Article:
Throughout this week, the week we call “Holy Week,” we will recall and in a small way – enter into – the stories of the final week of Jesus’ earthly life.
While the week begins with a parade, bursting with hope, soon things will change. The tables will turn. Jesus’ teachings will agitate leaders. Her anointing of him will appall observers. The meal Jesus and his friends share will be the last. Jesus’ prayers in the garden will be interrupted. His trial will be unfair, his crucifixion unjust. The curtain in the temple will be torn, because of God’s grief, God’s rending of garments, God’s lamenting, at the atrocity of it all.
And we will lament too… with words, with tears, with groans and with mouths agape…. that it had to be this way.
There is no way to put this week in a box, cover it in paper to make it beautiful tie it up with a tidy bow so that we can just enjoy Easter without walking through the rest of it.
What is Easter, without the rest of it? We cannot celebrate without first lamenting, grieving, waiting. Even though we know the story, we cannot skip to the end, as a means of avoiding walking through and working through the messy, painful middle.
And so we lament. We remember. We open our hearts and we ask God to do something deep within us… to transform us and make us new because if we come to next week the same as we are now, what was it all for?
Many thanks to Professor Amy-Jill Levine for her book Entering the Passion of Jesus: A Beginner’s Guide to Holy Week. This Lenten season, our congregation read the book and it shaped our worship and study. Her perspective and insight informed my own reflection during this season.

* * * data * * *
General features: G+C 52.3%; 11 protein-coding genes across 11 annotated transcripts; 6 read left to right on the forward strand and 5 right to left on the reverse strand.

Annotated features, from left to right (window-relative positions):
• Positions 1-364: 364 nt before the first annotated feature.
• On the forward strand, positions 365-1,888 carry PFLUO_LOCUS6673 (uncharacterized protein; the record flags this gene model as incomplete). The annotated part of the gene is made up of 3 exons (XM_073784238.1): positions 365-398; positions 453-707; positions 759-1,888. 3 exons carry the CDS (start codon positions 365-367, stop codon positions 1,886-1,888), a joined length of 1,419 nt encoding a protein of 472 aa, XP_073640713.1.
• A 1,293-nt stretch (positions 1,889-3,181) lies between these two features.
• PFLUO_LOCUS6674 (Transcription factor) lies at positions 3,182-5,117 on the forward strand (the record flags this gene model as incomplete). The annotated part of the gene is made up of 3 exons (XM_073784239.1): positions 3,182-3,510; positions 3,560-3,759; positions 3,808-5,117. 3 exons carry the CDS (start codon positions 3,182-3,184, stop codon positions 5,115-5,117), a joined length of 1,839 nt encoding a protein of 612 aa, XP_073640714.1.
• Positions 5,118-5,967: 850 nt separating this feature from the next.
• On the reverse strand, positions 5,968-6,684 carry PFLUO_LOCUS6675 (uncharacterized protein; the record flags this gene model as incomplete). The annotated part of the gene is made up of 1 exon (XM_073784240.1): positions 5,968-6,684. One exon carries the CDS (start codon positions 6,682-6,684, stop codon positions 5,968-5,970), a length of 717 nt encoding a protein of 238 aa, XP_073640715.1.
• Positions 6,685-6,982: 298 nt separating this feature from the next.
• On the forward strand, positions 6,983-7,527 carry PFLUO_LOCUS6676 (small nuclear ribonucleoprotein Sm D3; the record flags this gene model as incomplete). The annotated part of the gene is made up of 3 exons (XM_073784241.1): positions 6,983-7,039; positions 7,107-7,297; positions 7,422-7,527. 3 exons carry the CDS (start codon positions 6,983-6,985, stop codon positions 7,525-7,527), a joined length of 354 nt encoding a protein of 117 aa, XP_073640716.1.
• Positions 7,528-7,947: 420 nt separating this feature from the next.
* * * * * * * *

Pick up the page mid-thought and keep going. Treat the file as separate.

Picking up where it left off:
The season of Lent has arrived, whether we are ready or not. But since preparation is the purpose of this season, we don’t have to begin the season “ready.” Perhaps it is most helpful to begin this season in a posture of openness to what God will do. If we are open, we create space for God to work in our lives. Whether you engage in an intentional Lenten practice or not, a posture of openness to God is important in this season.
This year I am lamenting for Lent. Why? Because there is so much to lament – in my personal life, in the lives of loved ones, and in the world. For me, lament feels essential right now. Intentionally engaging in the practice of lament compels me to respond to hard things differently than I might otherwise. When I practice lament, I enter in and engage things that bring grief and sorrow by offering them to God. While I might be inclined to become mired in my feelings, or, depending on the circumstance, be tempted to disengage, lament enables me to feel my feelings and do something with them. Lament compels me to engage when it would be more comfortable not to. Lament enables me to be open to God.
What is lament?